In the 1985 film Twice in a Lifetime, Gene Hackman played a man who concludes that his life has been one long interruption between what he intended to do and what he never got around to doing. Nearly 20 years later, Hackman decided that acting was interrupting what he really wanted to do — and at age 74 he turned to writing novels.
See also: Q & A with author James Patterson.
Photo by Brian Smith
His latest, Payback at Morning Peak, came out this summer. Set in the late-19th-century Southwest, it's a coming-of-age story about a teenage boy who tracks down a band of desperadoes. Though this is Hackman's fourth work of historical fiction, it's the first he's written without a partner.
Publishing is in Hackman's genes: His grandfather and uncle were reporters, and his father worked as a pressman — all at a daily newspaper in Danville, Illinois. But young Gene dropped out of school at 16 and did a three-year stint in the Marine Corps. "As a kid, I never would have chosen to be a writer," he says. "I had too much energy to sit and write. Writing is all about revision. Your first impulse is not always the truest."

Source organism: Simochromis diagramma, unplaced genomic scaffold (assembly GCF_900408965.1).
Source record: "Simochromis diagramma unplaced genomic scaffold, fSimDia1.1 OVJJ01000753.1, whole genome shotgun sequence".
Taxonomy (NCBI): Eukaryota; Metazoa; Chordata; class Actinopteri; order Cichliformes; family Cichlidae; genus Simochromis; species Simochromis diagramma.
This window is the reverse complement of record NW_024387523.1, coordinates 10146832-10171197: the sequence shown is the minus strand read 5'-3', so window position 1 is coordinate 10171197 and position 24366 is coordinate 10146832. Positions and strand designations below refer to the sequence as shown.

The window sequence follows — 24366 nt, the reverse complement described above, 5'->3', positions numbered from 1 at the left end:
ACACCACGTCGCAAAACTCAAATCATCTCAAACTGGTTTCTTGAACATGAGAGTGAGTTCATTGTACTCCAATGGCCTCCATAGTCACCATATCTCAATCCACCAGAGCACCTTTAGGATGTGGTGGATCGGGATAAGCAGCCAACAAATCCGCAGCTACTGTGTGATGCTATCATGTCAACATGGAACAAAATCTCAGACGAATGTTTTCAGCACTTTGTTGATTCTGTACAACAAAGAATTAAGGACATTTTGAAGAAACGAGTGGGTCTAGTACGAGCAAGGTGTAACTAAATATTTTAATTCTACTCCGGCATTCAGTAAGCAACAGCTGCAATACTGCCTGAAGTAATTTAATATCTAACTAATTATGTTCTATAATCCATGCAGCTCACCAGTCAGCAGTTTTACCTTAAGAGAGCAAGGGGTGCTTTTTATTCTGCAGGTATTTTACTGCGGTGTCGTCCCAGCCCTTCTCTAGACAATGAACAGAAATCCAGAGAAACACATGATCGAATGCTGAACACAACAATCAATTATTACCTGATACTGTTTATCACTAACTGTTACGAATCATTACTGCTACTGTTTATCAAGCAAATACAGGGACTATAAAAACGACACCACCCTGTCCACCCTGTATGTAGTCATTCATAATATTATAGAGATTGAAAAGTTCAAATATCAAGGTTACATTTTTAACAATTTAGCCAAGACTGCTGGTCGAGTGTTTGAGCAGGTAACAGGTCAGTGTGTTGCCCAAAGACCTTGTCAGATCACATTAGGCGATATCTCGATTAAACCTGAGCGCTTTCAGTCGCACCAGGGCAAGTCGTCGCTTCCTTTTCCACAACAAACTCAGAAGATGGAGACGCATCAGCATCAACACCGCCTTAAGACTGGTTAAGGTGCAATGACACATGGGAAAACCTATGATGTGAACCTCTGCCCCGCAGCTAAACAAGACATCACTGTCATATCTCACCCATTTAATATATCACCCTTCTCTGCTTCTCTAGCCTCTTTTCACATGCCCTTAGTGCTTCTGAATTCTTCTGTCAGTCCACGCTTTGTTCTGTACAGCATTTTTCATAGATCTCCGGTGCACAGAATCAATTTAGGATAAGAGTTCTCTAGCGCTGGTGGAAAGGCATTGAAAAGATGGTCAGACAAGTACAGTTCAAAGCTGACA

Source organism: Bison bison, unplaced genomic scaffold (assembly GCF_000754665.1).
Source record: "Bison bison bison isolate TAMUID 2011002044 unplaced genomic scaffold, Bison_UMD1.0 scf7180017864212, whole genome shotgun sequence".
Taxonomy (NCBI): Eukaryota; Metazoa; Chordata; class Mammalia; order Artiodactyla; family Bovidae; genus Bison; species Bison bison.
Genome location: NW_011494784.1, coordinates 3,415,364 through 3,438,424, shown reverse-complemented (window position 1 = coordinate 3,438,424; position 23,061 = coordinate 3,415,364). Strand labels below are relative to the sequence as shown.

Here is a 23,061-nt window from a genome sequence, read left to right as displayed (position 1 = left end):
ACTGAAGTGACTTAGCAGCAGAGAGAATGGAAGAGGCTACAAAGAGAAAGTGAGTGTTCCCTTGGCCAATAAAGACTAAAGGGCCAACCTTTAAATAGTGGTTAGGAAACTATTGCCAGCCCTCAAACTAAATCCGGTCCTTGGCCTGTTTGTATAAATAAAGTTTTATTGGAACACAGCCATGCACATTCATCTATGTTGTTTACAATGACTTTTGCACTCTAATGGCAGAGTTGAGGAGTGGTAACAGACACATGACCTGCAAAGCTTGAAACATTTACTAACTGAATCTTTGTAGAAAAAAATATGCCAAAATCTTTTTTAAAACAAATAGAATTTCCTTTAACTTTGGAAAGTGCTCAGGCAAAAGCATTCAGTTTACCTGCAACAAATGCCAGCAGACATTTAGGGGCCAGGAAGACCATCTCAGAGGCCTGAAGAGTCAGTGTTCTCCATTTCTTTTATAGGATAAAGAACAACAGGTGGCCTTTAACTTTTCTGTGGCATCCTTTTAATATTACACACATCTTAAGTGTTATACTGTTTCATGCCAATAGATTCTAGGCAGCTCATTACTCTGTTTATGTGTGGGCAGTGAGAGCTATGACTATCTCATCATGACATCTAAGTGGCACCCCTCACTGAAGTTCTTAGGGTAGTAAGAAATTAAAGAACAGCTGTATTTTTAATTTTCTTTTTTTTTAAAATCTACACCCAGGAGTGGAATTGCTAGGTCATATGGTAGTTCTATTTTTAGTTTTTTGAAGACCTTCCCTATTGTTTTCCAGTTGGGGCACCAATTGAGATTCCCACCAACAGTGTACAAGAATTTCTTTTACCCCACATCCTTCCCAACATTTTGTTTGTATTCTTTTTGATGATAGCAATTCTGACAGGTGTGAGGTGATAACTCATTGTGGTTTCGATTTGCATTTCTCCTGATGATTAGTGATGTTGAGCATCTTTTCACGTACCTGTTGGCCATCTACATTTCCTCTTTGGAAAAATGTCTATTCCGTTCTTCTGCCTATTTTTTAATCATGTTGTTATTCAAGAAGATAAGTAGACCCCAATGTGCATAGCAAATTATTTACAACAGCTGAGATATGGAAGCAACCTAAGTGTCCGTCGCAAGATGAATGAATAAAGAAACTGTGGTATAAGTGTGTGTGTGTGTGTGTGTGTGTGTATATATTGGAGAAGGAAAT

After training at the Pasadena Playhouse in 1956 — where some of his teachers suggested he had scant promise as an actor — Hackman went on to win two Oscars. He was still in demand by Hollywood when he called it quits. "I was getting great offers, but the roles were mostly doddering great-grandfathers," he says. Another incentive: Hackman underwent angioplasty in 1990 for congestive heart failure, and felt that "after 80 films the stress wasn't worth the risk." Writing is more private and allows him greater creative control.
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